Type to search

Saving the Kakapo – The World’s Strangest Parrot

BY Namrata Naha August 30, 2018
Share
Kakapo

Kakapo parrot in Anchor Island, New Zealand. (Kimberley Collins / Flickr)

The Kakapo, is a unique species of gigantic, flightless, nocturnal and ground-dwelling parrot, endemic to New Zealand, might just be the world’s most enigmatic bird. It has got an owlish face contour that lives up to its widely proclaimed epithet “the night parrot”.

The flamboyant Kakapos emerge every night dashingly from their shrouded daytime roosts, trudging over the fern-laced timberland floor, flexing their robust feet to climb up the tree canopy looking for fruits, flowers, seeds, shoots, leaves and tubers.

During the austral summer (from December to February), the male Kakapos throng at the display sites called leks to go after mates, and their rumbling screams can be discerned resounding through the backwoods for miles around.

Those buoyant calls, which today are rarely being heard, might have been silenced completely, had it not been for the persistent and painstaking efforts of a trickle of scientists and volunteers frantically trying to save the species from the threats of dire extinction.

Near extinction

Similar to various other unique birds in New Zealand, the downright obliteration of Kakapo is attributed to huge destruction of natural habitats and reckless entry of predators.

Likewise, its slow-moving reproduction pace and elaborate mating process which most likely filled in as an effective and normal populace control when predators were non-existent, have only accelerated its extermination.

The ground-nesting bird, which was at one time, spotted frequently in New Zealand, has now been almost wiped out because of loss in their habitat and invasive animals and rodents like cats, stoats, possums, weasels and rats that were brought in primarily by the European and Polynesian settlers to New Zealand and made easily accessible meals of both birds and eggs.

The new entrants thus turned out to be a very big menace to the flightless Kakapo, which already had its evolution in a land that was devoid of mammalian predators. This also made them thoroughly long-lived, with the oldest Kakapo almost reaching 120 years.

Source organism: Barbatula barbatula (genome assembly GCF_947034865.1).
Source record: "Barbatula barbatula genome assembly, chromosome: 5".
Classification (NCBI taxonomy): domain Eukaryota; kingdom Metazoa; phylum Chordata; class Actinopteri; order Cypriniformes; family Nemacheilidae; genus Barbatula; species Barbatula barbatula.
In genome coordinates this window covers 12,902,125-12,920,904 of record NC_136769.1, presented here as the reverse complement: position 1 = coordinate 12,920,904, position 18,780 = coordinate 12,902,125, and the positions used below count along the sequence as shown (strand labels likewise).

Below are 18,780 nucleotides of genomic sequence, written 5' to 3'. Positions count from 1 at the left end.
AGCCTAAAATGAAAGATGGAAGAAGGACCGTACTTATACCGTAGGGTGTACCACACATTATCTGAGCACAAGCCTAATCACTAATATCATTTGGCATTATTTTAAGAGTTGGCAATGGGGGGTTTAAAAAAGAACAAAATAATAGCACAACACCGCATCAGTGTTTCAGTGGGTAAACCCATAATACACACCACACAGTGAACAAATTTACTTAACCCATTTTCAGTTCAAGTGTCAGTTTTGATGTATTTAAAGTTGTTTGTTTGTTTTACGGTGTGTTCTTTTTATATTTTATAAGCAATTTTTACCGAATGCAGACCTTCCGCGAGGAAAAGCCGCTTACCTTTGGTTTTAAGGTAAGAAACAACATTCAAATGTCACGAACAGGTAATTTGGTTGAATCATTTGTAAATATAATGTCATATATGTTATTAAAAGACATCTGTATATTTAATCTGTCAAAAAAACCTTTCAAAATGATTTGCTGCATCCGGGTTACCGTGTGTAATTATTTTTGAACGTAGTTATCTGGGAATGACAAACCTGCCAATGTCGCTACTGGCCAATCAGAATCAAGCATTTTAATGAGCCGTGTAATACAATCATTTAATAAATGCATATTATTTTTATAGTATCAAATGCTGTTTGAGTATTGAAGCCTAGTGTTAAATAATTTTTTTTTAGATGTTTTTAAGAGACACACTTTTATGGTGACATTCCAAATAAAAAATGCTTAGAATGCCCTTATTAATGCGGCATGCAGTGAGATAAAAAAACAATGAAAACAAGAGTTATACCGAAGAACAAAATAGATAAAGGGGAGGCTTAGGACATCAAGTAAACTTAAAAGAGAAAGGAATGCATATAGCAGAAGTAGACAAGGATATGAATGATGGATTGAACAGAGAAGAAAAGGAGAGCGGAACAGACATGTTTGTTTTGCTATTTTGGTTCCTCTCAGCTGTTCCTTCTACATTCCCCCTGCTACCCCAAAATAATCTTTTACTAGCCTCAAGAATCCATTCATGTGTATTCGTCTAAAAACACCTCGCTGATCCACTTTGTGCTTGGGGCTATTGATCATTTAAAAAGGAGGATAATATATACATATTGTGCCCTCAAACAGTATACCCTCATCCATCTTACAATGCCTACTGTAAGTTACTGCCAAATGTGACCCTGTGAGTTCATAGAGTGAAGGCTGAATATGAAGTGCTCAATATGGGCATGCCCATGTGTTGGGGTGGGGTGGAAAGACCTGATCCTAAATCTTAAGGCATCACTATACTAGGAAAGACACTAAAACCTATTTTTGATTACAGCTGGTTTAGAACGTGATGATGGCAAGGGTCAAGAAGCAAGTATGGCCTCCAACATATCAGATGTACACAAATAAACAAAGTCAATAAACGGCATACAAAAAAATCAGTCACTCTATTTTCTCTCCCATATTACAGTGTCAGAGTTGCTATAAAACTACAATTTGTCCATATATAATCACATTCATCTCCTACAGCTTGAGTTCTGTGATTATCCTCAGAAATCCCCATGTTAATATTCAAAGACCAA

Another factor that is closely related to the near extinction of the Kakapo is the fact that they breed very infrequently. This is due to the reason that the rearing of the chicks is largely contingent on the fruits of the native trees like rimu and pink pine that come to fruition every 2 to 6 years and Kakapos breed only during these occasions.

As for the lean times, the Kakapo’s normal eating regimen comprises of grasses, herbs and coarse leaves which unfortunately lack the sufficient nutrients essential for the nurturing of the chicks and therefore, a big number perishes.

The species nearly vanished from the scene by the end of the 1980s.

Conservation and extinction redressal approaches

The New Zealand Department of Conservation which is solely responsible for the management of national parks and other protected reserves had unveiled the ambitious Kakapo Recovery Program in 1989, basically to drive a colossal effort in boosting the Kakapo numbers to a healthy and stable level.

The project monitors and bands together for Kakapo care and safekeeping in three specific offshore islands namely Anchor, Codfish, and Little Barrier Island, the only possible places on this planet where Kakapo are currently known to remain in existence.

Until recently, there was a dearth of human settlements in these isolated islands. Even snakes, mammals or other predators were completely missing to devour these native birds or their eggs.

New Zealand adopted an extensive migration and security enhancement project as a means to come to the rescue of the imperilled Kakapo. The birds which were found to be thriving on inhabited islands of New Zealand were strategically and meticulously trapped and moved to the secure and sheltered islands where all the predators like feral cats and rats had been stamped out.

Only caretakers were allowed to dwell on these islands and human encroachment was strictly regulated. Even boats were prohibited from landing fearing ingress of rats.

Kakapo parrot being relocated.

Kakapo parrot being relocated. (Department of Conservation / Flickr)

Environmental and Evolutionary Biologists from the University of Glasgow, who are currently working with New Zealand’s Department of Conservation, produced a special dietary supplement keeping in mind the principal aim to augment egg production of the remaining few Kakapo.